Breaking Development: Web Components

by Luke Wroblewski July 23, 2013

In his presentation at Breaking Development in San Diego CA Eric Bidelman walked through Web components and how they can be used to build Web applications in the future. Here's my notes from his talk on Web Components: a new way of building web apps.

  • Web components allow you to use custom HTML elements in the browser. You can wrap up a simple element or an entire application within an HTML element.
  • Existing HTML elements can be extended using components as well.
  • Web components allows you to build Web applications in a modular, reusable, and encapuslated way.
  • There are four parts to Web components: custom elements, HTML templates, Shadow DOM, and HTML imports.
  • Each of these elements can be used independently but when used together they are really powerful. They give you the complete picture of Web components.
  • Custom elements: you can declare a new element that registers a new tag with the browser. Inside this element you can but HTML, CSS, or Javascript.
  • There are lifecycle elements that callback when something is created or removed.
  • After you define an element, you can use it like any standard DOM element. We're not changing behaviors.
  • Custom elements are landing in Chrome, FireFox, and Opera.
  • HMTL templates define inert chunks of the DOM for later use. This is a placeholder for things you want to use at a later date.
  • Templates are hidden from the document. They are a proper template with their own context. This is really powerful for scaffolding applications. Templates are not pre-fetched or used until they are stamped out.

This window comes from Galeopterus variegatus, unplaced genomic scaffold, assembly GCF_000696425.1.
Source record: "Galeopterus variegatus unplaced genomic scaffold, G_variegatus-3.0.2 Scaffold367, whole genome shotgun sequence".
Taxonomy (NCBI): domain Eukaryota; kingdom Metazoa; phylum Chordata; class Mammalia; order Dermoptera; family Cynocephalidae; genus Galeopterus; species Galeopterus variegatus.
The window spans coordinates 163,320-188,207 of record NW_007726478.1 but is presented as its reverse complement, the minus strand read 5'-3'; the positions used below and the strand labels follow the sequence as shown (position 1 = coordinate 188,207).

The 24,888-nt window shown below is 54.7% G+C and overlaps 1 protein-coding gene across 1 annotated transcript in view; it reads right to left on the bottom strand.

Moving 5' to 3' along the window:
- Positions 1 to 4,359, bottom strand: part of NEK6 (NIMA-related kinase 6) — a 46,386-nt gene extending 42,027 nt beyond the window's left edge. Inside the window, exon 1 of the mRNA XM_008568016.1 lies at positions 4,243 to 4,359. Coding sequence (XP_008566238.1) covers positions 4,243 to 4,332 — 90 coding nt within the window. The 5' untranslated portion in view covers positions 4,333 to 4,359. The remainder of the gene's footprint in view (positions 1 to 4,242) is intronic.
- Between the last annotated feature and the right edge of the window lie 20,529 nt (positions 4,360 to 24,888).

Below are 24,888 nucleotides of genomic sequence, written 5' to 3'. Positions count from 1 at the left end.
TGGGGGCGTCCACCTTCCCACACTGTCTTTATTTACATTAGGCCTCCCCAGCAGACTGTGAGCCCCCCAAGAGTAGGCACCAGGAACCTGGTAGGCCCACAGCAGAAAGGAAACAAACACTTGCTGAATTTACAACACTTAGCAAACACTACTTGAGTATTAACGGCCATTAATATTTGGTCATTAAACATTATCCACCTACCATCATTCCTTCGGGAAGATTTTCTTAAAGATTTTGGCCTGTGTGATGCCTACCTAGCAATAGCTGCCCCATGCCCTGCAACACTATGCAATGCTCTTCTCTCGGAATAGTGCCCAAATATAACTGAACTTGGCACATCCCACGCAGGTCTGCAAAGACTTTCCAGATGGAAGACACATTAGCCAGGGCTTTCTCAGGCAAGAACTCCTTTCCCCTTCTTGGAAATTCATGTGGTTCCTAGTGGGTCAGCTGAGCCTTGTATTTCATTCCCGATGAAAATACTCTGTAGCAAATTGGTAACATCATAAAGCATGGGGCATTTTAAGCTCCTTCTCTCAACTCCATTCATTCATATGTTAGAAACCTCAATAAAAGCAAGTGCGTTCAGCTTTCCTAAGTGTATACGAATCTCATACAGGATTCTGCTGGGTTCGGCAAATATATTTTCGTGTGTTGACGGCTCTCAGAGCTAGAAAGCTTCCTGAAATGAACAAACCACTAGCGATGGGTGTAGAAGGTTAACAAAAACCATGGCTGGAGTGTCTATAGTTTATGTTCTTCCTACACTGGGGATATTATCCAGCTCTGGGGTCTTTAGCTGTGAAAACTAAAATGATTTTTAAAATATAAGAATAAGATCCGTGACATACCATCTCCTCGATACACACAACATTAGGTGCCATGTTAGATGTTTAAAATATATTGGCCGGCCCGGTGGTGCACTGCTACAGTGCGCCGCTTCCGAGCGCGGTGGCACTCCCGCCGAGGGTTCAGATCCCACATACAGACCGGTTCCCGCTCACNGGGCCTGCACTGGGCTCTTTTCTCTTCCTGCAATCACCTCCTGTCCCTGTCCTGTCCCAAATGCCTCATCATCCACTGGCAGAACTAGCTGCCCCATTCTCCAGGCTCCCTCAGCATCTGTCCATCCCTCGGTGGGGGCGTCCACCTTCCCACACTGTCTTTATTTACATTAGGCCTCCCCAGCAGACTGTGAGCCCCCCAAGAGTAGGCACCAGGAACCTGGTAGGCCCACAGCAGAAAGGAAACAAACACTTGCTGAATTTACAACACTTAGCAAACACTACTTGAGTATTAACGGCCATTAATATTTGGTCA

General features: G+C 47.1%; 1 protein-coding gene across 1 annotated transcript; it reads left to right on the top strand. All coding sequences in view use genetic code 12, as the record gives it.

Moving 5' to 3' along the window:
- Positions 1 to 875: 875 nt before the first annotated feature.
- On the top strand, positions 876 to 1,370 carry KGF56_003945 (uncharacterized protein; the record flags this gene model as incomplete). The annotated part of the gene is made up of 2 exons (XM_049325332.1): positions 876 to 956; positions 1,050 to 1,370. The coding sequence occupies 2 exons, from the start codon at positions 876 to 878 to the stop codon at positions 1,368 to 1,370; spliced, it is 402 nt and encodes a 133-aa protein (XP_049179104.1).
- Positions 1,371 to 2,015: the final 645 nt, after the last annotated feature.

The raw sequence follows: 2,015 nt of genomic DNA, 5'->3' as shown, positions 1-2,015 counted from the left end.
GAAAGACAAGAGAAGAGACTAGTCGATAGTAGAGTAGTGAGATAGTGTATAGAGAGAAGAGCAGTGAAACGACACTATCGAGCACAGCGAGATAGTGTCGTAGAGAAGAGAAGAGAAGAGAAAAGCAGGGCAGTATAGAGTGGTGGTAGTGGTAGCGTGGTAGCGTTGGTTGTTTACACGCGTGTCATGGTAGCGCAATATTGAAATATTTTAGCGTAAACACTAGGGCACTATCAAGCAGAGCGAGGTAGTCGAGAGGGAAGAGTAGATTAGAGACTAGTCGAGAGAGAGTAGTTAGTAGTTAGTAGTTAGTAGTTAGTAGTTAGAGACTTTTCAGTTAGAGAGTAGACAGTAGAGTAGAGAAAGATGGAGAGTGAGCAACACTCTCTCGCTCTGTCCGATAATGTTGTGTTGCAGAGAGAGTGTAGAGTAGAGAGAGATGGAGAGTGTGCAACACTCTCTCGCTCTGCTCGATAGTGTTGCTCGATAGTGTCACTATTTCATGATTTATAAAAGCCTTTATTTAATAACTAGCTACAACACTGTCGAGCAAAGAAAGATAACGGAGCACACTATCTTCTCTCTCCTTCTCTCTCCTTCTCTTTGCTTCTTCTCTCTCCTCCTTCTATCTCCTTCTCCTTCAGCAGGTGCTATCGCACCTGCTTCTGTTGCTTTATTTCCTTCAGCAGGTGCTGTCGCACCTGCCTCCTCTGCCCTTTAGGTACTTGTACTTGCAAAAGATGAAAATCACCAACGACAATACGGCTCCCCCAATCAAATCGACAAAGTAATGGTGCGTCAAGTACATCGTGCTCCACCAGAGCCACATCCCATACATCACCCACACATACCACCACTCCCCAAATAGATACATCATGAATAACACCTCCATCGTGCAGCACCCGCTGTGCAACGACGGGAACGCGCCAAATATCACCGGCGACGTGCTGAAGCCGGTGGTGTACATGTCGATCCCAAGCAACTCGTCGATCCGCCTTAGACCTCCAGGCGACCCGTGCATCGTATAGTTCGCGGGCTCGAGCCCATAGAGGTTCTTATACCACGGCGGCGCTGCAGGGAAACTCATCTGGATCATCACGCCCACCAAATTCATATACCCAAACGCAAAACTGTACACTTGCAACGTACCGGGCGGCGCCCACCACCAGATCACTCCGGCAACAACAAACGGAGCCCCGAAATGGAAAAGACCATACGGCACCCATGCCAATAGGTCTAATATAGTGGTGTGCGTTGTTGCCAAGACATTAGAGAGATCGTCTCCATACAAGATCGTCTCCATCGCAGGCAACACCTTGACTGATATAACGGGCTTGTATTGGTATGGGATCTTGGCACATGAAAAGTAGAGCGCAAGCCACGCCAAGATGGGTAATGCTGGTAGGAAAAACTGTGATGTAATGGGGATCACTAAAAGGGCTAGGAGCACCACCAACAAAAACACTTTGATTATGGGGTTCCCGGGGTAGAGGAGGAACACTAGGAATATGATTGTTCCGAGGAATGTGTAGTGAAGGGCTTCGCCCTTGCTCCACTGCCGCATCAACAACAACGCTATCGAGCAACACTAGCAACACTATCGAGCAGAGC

• Firefox, Chrome, and Opera have support for HTML templates.
  • Shadow DOM allows you to encapsulate styles and markup. This is what native browser makers use to make their own widgets.
  • The iframe is really bloated for its purposes of embedded content on a page.
  • Shadow DOM can "host" a hidden DOM that can't be accessed from outside javascript.
  • Styles defined in Shadow DOM are scoped by default. They don't bleed across the shadow boundary unless we let them.
  • Chrome and Opera have support for Shadow DOM.
  • HTML imports: uou don't have to reinvent the wheel when you build for the Web, you can use what others have built.
  • To reuse components others have made, you can import the components using HTML imports.
  • Polymer is a 35KB javascript library that polyfills modern browsers with elements like Shadow DOM, custom elements, etc. This allows you to start using Web components today.
  • Polymer allows includes simplified data binding and event registration in addition to other enhancements.